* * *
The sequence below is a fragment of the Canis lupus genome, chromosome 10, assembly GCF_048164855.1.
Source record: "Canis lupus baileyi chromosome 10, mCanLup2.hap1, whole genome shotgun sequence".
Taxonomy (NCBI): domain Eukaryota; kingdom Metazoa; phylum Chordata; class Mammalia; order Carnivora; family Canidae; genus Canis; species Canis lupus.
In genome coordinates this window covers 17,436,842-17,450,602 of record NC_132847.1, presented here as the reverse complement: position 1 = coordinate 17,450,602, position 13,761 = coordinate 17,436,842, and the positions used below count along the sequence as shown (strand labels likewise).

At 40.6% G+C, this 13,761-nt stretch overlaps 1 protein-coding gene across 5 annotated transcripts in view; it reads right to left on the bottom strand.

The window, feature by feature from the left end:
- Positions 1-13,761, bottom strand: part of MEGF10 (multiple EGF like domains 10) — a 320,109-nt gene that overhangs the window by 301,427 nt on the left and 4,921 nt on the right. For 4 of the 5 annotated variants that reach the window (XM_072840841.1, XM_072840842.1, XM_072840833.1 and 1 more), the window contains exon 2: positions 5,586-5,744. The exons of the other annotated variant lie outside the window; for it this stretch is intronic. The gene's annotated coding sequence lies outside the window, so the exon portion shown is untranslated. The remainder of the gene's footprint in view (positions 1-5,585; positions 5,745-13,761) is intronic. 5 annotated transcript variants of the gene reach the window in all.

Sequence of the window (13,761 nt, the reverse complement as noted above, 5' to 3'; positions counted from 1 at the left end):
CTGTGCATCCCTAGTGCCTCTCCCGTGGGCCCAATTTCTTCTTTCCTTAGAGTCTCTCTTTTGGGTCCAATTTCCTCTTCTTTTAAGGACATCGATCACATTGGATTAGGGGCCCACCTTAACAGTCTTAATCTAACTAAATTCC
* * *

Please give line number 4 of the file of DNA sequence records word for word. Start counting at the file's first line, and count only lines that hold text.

In genome coordinates this window covers 17,436,842-17,450,602 of record NC_132847.1, presented here as the reverse complement: position 1 = coordinate 17,450,602, position 13,761 = coordinate 17,436,842, and the positions used below count along the sequence as shown (strand labels likewise).